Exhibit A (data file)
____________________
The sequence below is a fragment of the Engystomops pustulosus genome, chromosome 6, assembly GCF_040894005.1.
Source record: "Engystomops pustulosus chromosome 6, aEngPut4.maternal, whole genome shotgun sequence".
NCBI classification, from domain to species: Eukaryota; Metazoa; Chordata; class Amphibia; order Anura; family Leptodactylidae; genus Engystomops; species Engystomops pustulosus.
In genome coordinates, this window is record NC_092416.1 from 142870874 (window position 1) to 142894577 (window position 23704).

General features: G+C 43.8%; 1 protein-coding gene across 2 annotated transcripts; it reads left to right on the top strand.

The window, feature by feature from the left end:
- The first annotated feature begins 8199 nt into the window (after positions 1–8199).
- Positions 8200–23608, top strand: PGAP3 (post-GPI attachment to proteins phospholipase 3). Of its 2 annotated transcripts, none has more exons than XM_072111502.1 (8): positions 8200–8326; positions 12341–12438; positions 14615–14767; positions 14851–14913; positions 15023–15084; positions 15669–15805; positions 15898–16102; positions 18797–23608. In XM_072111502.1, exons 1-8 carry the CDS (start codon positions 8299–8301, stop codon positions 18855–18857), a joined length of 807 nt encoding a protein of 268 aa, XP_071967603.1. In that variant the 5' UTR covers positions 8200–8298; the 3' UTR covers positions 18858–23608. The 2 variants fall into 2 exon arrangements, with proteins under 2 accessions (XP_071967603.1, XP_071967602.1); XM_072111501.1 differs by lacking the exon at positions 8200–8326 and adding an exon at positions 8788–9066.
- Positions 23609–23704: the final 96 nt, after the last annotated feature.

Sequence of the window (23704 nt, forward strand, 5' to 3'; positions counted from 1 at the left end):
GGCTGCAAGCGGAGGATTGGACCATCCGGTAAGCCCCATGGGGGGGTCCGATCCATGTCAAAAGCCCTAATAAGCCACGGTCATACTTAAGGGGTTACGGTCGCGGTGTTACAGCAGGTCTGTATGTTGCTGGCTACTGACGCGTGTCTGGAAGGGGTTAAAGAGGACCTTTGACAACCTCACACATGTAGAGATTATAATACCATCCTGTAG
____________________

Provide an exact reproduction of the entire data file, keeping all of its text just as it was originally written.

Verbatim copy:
The sequence below is a fragment of the Engystomops pustulosus genome, chromosome 6, assembly GCF_040894005.1.
Source record: "Engystomops pustulosus chromosome 6, aEngPut4.maternal, whole genome shotgun sequence".
NCBI classification, from domain to species: Eukaryota; Metazoa; Chordata; class Amphibia; order Anura; family Leptodactylidae; genus Engystomops; species Engystomops pustulosus.
In genome coordinates, this window is record NC_092416.1 from 142870874 (window position 1) to 142894577 (window position 23704).

General features: G+C 43.8%; 1 protein-coding gene across 2 annotated transcripts; it reads left to right on the top strand.

The window, feature by feature from the left end:
- The first annotated feature begins 8199 nt into the window (after positions 1–8199).
- Positions 8200–23608, top strand: PGAP3 (post-GPI attachment to proteins phospholipase 3). Of its 2 annotated transcripts, none has more exons than XM_072111502.1 (8): positions 8200–8326; positions 12341–12438; positions 14615–14767; positions 14851–14913; positions 15023–15084; positions 15669–15805; positions 15898–16102; positions 18797–23608. In XM_072111502.1, exons 1-8 carry the CDS (start codon positions 8299–8301, stop codon positions 18855–18857), a joined length of 807 nt encoding a protein of 268 aa, XP_071967603.1. In that variant the 5' UTR covers positions 8200–8298; the 3' UTR covers positions 18858–23608. The 2 variants fall into 2 exon arrangements, with proteins under 2 accessions (XP_071967603.1, XP_071967602.1); XM_072111501.1 differs by lacking the exon at positions 8200–8326 and adding an exon at positions 8788–9066.
- Positions 23609–23704: the final 96 nt, after the last annotated feature.

Sequence of the window (23704 nt, forward strand, 5' to 3'; positions counted from 1 at the left end):
GGCTGCAAGCGGAGGATTGGACCATCCGGTAAGCCCCATGGGGGGGTCCGATCCATGTCAAAAGCCCTAATAAGCCACGGTCATACTTAAGGGGTTACGGTCGCGGTGTTACAGCAGGTCTGTATGTTGCTGGCTACTGACGCGTGTCTGGAAGGGGTTAAAGAGGACCTTTGACAACCTCACACATGTAGAGATTATAATACCATCCTGTAG